For each of your five sources, you must write an annotated bibliography. Each annotated bibliography should be no longer than 300 words.

What is an annotated bibliography? (from OWL at Purdue)

Therefore, an annotated bibliography includes a summary and/or evaluation of each of the sources. Depending on your project or the assignment, your annotations may do one or more of the following:
  • Summarize: Some annotations merely summarize the source. What are the main arguments? What is the point of this book or article? What topics are covered? If someone asked what this article/book is about, what would you say? The length of your annotations will determine how detailed your summary is.For more help, see our handout on paraphrasing sources.
  • Assess: After summarizing a source, it may be helpful to evaluate it. Is it a useful source? How does it compare with other sources in your bibliography? Is the information reliable? Is this source biased or objective? What is the goal of this source?For more help, see our handouts on evaluating resources.
  • Reflect: Once you've summarized and assessed a source, you need to ask how it fits into your research. Was this source helpful to you? How does it help you shape your argument? How can you use this source in your research project? Has it changed how you think about your topic? Your annotated bibliography may include some of these, all of these, or even others.

What goes into an annotated bibliography?

1) Works Cited entry/citation
2) Summary of source
3) Evaluation of source
4) Reflection on relevance (how it will be used in your paper)

How do I write each section?

1) Works Cited entry/citation
Basic citations, web source citation, periodical citation
Citation Machine > click "Web Document" for websites

2) Summary of source (1 paragraph - 100 words)
Write a brief (no more than 100 words) summary of your source - include highlights, and any information you deem "important." Give the basic ideas of the source.

3) Evaluation of source (1 paragraph - 100 words)
Consider the following questions when writing your evaluation paragraph:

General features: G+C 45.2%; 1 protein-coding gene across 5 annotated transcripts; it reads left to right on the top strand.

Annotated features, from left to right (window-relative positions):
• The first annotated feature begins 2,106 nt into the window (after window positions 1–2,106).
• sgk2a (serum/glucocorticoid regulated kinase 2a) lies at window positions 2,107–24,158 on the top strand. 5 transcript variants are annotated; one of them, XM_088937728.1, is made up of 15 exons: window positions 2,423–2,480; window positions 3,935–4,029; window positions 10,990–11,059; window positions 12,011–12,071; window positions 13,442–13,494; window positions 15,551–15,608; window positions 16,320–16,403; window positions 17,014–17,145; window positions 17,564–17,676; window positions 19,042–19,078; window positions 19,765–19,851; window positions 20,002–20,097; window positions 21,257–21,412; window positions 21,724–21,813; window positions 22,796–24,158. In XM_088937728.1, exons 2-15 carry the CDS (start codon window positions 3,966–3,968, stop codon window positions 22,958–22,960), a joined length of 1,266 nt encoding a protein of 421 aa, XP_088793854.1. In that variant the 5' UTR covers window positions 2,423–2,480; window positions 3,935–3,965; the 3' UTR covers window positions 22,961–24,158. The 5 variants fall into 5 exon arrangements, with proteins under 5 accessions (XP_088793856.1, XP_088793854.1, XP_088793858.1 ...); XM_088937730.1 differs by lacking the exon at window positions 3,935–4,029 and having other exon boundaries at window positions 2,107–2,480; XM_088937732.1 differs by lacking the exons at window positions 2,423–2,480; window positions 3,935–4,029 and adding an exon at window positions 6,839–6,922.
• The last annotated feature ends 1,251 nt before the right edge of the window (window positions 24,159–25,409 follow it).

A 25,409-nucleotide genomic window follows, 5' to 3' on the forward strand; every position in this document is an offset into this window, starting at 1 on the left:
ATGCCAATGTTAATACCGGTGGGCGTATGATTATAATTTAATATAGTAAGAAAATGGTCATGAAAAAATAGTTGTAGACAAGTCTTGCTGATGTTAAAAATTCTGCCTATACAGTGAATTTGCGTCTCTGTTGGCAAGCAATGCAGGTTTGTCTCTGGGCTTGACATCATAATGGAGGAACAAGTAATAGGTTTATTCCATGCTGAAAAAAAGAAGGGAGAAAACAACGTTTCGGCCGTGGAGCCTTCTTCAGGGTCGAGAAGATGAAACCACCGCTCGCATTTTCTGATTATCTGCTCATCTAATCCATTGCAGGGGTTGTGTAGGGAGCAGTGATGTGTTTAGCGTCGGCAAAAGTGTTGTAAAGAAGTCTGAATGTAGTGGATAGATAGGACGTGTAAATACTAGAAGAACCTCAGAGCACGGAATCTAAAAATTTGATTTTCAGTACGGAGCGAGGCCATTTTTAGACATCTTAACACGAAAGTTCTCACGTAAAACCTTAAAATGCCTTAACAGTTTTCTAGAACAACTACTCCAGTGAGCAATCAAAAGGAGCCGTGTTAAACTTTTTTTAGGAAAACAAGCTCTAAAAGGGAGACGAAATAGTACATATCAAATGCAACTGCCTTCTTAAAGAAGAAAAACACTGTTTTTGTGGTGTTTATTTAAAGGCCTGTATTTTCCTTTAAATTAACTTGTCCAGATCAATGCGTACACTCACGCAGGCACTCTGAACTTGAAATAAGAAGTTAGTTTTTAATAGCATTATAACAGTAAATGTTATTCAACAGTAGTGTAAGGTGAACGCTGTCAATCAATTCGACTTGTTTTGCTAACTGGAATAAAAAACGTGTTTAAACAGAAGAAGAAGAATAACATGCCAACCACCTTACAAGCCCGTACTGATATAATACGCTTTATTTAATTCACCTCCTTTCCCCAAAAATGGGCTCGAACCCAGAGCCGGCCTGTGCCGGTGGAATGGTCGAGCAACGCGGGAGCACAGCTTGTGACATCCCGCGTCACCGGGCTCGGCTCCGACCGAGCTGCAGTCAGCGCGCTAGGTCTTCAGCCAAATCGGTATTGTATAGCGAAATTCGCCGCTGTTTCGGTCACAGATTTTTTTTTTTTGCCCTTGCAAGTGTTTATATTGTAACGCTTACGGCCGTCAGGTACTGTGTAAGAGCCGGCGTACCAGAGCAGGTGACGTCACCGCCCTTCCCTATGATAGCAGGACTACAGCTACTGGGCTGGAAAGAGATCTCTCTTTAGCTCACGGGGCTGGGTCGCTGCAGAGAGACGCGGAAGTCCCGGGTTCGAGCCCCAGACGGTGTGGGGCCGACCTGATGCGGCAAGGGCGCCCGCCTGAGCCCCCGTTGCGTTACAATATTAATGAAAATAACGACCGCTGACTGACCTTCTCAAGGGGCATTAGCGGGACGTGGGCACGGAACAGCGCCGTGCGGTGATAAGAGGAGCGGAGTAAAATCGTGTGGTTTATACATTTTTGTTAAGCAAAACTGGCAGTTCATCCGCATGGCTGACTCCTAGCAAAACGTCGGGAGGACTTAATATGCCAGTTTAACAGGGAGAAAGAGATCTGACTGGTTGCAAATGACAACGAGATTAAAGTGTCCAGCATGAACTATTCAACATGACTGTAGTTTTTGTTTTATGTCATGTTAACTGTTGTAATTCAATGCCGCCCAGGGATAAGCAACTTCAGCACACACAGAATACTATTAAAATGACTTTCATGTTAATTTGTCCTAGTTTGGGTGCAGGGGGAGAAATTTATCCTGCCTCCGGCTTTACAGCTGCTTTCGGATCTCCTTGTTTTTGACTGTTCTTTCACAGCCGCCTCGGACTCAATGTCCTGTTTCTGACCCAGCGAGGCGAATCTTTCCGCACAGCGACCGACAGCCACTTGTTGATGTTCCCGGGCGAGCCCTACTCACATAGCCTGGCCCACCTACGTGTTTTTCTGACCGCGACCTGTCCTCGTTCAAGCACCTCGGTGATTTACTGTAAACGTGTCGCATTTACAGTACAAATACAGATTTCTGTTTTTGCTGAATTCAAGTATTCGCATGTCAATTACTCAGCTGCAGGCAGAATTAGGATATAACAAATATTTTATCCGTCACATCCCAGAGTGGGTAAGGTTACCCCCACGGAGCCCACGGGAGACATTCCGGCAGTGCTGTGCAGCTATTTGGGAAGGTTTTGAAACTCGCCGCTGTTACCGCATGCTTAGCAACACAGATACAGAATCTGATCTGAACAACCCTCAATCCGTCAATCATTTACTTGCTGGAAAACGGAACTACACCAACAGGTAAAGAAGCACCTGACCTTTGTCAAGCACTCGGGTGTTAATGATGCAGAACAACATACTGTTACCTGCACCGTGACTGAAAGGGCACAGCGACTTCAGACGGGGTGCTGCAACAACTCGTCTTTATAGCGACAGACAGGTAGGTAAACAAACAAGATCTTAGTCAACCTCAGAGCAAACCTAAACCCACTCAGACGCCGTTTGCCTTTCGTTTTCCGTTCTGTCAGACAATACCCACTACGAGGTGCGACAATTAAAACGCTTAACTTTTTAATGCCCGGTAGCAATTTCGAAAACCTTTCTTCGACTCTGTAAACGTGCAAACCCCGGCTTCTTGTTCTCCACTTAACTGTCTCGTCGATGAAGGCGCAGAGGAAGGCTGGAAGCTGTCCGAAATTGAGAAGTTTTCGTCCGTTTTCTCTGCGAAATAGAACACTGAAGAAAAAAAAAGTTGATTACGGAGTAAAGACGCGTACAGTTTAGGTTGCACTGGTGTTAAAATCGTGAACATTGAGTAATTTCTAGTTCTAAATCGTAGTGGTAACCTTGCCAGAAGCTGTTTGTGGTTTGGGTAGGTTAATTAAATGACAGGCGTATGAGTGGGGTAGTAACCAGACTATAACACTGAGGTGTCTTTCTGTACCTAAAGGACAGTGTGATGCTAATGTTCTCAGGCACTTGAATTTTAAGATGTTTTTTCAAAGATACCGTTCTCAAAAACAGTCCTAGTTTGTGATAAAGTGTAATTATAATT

1. What is the author’s main point/thesis?
2. What was the author’s purpose and the main points/evidence cited used to backup the author’s purpose.
3. What are the credentials/areas of expertise of the author?
4. Was the evidence used by the author accurate?
5. Does the author’s use and interpretation of this evidence lead to the reader to the same conclusion?
6. Did the author build a logical argument?
7. Is there other evidence that would support a counter argument?
8. Are the article and the evidence still valid or are they outdated, leading to an invalid conclusion?
9. Was the author successful in making his/her point?

4) Reflection on relevance (how the source will be used in your paper - 100 words)
In addition to explaining how you can apply this source to your topic, and therefore, how you will use it in your paper, consider the following questions in this section:
1. Do you agree with the author?
2. Why do you agree with the author? (or disagree)
3. What is the worth, effectiveness, and usefulness of this source?

What does an annotated bibliography look like? (from OWL at Purdue)

Lamott, Anne. Bird by Bird: Some Instructions on Writing and Life. New York: Anchor Books, 1995. Print.

Lamott's book offers honest advice on the nature of a writing life, complete with its insecurities and failures. Taking a humorous approach to the realities of being a writer, the chapters in Lamott's book are wry and anecdotal and offer advice on everything from plot development to jealousy, from perfectionism to struggling with one's own internal critic. In the process, Lamott includes writing exercises designed to be both productive and fun.

Lamott offers sane advice for those struggling with the anxieties of writing, but her main project seems to be offering the reader a reality check regarding writing, publishing, and struggling with one's own imperfect humanity in the process. Rather than a practical handbook to producing and/or publishing, this text is indispensable because of its honest perspective, its down-to-earth humor, and its encouraging approach.

Chapters in this text could easily be included in the curriculum for a writing class. Several of the chapters in Part 1 address the writing process and would serve to generate discussion on students' own drafting and revising processes. Some of the writing exercises would also be appropriate for generating classroom writing exercises. Students should find Lamott's style both engaging and enjoyable.